Learning te reo

from traditional sayings

COLUMN: A good understanding of how nouns, verbs and particles are used to form phrases and sentences in te reo Māori doesn’t detract in any way from the importance of the principle, described in Bruce Biggs’ Let’s Learn Maori, that “The phrase, not the word, is the unit of Maori speech which should be emphasised in learning”.

Indeed, focussing on phrases that for one reason or another seem particularly memorable is almost certainly a very good way of increasing one’s vocabulary and fluency.

Māori culture with its long oral tradition dependent upon remarkable feats of memorising – is particularly rich in proverbial sayings.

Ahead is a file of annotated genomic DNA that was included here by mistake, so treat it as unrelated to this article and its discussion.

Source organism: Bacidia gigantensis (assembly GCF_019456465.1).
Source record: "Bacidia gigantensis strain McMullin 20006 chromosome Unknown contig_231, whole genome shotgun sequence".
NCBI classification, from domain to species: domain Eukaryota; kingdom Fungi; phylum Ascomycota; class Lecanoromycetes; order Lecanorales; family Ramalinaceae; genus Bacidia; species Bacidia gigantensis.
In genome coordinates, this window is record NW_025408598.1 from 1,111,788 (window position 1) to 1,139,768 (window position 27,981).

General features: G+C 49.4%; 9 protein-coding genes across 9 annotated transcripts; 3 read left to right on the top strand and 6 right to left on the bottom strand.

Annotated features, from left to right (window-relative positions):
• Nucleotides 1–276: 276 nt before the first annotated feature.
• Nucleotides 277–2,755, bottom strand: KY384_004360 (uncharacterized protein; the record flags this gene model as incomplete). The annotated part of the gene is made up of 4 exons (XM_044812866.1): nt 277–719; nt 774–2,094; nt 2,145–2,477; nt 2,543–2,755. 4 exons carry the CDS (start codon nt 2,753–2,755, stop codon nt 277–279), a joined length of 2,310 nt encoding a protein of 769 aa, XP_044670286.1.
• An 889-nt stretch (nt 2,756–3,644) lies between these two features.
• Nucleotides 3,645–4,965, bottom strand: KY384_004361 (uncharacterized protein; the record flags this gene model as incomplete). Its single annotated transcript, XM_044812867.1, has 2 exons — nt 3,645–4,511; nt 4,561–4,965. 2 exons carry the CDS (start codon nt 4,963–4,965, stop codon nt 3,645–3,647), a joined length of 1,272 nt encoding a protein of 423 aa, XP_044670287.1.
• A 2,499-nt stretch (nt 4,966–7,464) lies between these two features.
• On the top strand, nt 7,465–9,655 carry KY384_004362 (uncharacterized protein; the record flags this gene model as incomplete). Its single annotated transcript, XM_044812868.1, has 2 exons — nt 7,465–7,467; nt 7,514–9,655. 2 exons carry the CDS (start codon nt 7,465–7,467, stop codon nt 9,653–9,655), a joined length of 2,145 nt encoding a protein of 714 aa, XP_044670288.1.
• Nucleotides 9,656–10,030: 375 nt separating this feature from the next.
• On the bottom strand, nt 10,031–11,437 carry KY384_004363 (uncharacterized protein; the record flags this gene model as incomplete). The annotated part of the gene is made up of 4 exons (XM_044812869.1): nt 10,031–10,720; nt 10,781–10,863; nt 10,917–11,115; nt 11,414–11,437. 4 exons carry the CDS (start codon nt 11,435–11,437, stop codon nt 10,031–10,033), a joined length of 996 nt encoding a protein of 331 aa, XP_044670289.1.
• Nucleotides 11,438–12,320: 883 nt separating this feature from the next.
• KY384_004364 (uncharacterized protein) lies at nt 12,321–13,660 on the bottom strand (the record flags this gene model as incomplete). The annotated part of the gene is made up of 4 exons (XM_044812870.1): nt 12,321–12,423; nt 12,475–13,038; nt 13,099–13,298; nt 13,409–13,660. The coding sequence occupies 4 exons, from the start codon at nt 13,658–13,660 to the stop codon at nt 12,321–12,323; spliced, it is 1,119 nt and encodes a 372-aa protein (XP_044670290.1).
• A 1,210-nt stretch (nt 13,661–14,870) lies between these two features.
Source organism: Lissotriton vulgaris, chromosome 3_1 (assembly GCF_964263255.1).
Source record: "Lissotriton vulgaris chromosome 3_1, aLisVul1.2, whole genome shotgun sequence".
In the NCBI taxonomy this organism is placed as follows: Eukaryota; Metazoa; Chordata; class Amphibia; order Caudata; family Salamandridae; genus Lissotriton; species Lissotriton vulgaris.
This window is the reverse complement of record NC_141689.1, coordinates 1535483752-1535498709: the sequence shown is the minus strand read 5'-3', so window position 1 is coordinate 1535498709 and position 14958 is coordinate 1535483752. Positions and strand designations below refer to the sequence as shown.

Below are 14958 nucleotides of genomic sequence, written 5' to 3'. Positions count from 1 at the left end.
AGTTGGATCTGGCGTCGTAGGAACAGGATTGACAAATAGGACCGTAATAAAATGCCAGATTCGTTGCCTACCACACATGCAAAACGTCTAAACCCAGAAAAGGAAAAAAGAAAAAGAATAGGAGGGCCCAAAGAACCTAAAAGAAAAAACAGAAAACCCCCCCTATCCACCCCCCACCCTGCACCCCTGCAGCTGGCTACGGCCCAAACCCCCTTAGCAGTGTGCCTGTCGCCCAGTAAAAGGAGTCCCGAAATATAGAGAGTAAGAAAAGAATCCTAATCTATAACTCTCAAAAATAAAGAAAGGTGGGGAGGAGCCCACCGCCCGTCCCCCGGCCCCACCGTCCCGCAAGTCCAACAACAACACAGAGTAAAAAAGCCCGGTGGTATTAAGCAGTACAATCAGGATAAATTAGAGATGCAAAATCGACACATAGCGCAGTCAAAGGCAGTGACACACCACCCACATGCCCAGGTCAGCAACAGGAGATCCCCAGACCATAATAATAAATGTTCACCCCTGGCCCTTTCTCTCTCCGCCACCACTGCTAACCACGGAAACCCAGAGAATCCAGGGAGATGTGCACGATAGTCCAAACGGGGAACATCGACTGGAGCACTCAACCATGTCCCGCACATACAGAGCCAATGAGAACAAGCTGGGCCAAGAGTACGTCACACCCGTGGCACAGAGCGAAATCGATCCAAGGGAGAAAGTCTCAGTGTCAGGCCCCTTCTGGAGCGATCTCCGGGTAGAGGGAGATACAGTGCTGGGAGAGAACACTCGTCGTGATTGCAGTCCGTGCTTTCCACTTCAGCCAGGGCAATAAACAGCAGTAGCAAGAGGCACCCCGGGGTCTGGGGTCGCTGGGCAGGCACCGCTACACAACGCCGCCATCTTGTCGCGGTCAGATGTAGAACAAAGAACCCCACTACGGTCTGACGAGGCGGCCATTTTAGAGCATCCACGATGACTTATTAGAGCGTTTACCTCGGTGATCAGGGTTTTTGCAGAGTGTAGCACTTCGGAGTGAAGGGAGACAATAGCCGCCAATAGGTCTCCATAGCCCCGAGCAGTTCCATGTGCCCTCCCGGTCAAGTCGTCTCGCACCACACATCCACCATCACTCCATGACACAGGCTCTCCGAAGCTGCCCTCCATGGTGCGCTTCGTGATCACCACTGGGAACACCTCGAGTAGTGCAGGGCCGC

Whether one encounters anonymous whakatauki (or – with the penultimate vowel lengthened – whakatauāki from an historically known originator), tribally-connected pēpeha or kupu whakarite (“metaphors”) if the message strikes one as memorable there is added incentive to understand the Māori words fully.

Link to article: Learning te reo from traditional sayings | Stuff.co.nz


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